On June 13, several physicians and clinical staff from DFMCH joined hundreds of other health care professionals at the Wisconsin State Capitol in Madison to rally for Black lives.
Milap Dubal, MD, and Claire Gervais, MD, participate in the White Coats for Black Lives rally in Madison.
White Coats for Black Lives (WC4BL) is a national medical student-run organization with goals to foster dialogue on racism as a public health concern, end racial discrimination in medical care, and prepare future physicians to be advocates for racial justice. WC4BL boasts 32 chapters around the country including the one at the UW School of Medicine and Public Health (UWSMPH) that organized the Madison event.
DFMCH Shows Support
Dr. Milap Dubal got involved because he is passionate about ending the institutional racism that exists and is prevalent in the health care system. “I feel that it is critical for health care providers to get involved and push for systemic change,” said Dubal. Another DFMCH physician, Dr. Kellia Hansmann, shared that sentiment. “The WC4BL movement is a vital part of our mission to advance health and well-being,” said Hansmann. “Now more than ever, we need to be taking action to make our health care systems meet that mission for historically disadvantaged patients.”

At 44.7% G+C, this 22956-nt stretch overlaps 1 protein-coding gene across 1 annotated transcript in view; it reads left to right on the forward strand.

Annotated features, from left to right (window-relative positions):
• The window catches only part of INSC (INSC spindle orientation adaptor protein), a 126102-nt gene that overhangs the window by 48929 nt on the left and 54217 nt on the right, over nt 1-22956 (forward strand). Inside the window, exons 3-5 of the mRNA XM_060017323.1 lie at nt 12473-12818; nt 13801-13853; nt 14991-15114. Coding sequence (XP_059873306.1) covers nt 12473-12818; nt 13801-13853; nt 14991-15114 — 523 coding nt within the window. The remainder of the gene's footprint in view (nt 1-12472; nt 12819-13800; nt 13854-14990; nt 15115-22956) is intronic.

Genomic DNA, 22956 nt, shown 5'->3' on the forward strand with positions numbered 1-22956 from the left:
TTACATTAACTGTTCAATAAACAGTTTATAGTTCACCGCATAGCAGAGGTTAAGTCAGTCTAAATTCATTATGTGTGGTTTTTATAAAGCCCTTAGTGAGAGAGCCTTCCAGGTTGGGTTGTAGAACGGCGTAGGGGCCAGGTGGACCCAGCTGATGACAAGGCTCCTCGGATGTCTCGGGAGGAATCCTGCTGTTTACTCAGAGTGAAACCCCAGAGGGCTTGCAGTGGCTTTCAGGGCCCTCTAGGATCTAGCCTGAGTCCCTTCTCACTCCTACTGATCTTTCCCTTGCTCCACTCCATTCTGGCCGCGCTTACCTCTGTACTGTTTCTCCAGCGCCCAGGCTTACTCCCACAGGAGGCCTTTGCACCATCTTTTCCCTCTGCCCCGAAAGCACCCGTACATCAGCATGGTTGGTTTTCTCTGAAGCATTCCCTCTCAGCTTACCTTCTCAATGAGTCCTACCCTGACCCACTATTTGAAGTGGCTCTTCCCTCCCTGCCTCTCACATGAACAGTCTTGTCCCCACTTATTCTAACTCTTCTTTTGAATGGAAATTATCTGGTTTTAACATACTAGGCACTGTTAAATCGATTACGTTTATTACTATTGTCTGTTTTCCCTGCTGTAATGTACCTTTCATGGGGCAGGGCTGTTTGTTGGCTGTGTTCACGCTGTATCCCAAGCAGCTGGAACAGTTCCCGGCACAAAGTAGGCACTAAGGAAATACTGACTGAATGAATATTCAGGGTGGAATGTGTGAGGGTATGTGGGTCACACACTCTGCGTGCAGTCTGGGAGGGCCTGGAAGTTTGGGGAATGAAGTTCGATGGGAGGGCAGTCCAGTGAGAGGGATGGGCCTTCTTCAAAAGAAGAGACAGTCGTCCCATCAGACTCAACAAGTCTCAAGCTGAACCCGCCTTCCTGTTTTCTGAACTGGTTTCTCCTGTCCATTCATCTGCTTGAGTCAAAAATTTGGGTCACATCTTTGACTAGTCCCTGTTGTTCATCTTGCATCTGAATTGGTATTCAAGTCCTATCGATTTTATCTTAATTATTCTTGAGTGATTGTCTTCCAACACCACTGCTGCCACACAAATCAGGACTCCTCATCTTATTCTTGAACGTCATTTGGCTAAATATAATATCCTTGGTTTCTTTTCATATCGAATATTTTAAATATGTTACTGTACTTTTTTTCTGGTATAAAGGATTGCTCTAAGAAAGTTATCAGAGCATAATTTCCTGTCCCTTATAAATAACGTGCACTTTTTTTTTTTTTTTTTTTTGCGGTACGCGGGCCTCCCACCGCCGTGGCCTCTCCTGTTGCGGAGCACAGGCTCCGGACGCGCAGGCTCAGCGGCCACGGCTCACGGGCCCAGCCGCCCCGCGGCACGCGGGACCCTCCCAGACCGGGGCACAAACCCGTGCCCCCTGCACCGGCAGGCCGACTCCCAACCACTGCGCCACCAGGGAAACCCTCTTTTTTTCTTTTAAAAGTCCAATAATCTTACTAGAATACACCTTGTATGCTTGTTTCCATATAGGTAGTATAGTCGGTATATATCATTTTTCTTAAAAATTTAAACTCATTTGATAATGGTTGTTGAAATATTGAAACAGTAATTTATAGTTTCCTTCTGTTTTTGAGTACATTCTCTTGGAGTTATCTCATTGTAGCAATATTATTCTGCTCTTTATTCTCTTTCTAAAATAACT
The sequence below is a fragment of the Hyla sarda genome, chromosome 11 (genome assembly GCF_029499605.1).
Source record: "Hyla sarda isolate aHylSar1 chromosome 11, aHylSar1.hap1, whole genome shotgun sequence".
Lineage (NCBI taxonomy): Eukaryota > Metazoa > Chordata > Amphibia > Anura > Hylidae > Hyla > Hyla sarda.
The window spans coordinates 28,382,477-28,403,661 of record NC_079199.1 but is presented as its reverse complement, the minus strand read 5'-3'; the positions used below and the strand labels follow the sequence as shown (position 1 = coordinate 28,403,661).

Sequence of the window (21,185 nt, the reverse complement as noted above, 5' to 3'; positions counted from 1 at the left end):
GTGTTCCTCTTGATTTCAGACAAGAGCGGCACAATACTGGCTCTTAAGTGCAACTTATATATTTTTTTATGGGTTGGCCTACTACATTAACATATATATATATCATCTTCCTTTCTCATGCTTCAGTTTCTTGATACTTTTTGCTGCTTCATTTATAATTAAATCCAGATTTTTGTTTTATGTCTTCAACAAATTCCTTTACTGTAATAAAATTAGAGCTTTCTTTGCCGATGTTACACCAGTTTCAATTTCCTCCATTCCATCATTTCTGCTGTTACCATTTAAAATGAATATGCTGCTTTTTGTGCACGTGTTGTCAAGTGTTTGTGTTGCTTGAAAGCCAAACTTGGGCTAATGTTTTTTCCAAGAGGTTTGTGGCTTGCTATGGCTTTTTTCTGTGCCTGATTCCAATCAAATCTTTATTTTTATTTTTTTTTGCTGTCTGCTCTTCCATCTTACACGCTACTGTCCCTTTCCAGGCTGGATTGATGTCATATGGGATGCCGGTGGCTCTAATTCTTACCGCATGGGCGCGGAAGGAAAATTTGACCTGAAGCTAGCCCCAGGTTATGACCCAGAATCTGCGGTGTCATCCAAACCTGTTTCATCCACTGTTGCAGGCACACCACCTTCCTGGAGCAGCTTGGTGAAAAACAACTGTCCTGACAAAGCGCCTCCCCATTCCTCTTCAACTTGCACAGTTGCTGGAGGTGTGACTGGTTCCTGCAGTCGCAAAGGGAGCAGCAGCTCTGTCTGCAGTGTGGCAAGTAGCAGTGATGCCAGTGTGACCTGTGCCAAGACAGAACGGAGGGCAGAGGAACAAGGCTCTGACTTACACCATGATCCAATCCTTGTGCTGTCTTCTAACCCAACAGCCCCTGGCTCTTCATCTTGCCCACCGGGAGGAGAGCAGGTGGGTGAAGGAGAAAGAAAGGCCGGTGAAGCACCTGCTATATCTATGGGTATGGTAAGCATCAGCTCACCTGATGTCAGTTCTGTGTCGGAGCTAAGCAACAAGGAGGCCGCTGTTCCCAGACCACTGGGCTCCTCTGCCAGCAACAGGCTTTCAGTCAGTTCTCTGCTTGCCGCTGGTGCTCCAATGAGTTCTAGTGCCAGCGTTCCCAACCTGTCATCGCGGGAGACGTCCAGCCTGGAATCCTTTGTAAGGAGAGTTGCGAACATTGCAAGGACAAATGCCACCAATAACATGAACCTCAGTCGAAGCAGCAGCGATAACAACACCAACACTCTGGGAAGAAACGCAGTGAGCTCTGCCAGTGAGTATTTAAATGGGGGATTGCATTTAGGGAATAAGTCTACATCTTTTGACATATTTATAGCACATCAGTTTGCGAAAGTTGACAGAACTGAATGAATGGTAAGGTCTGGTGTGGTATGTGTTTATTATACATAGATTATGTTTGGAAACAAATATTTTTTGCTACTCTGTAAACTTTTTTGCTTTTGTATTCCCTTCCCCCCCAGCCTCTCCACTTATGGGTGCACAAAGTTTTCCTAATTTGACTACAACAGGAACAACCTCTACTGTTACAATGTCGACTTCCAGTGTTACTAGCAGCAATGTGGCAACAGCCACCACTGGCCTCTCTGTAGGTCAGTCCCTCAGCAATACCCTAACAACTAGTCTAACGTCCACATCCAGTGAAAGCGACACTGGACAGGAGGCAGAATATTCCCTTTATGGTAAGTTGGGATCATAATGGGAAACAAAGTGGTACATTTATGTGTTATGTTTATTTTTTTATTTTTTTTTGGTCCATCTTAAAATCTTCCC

A Focus on Change
The peaceful 2-hour assembly included speeches from health care professionals, health profession students, and community leaders from across the state focused on increasing awareness and promoting steps toward change. Dubal was inspired by the number of people dedicated to the movement and pointed to the DFMCH Diversity, Equity and Inclusion Committee (DEI) as an example of action at a local level. “The DEI Committee is always focused on improving equity and is focused on creating changes within the UW System,” said Dubal. “They spend a lot of time thinking about and working on ways to promote diversity, bring in speakers, and create and promote events to spread awareness.” Hansmann also praised the DEI for the impact it had on her as a resident. “I participated in multiple facilitated discussions about race, identity and privilege that have helped give me a framework for how I can participate in anti-racist actions. Even with these training sessions though, I believe we can still do more to recruit a workforce that better reflects the patients we take care of,” added Hansmann. “ I think we need to continue to critically evaluate what could make diverse applicants feel welcome and supported here.”
The UWSMPH WC4BL Chapter will continue to organize and promote future events as part of the Student National Medical Association, Inc.
Published: July 2020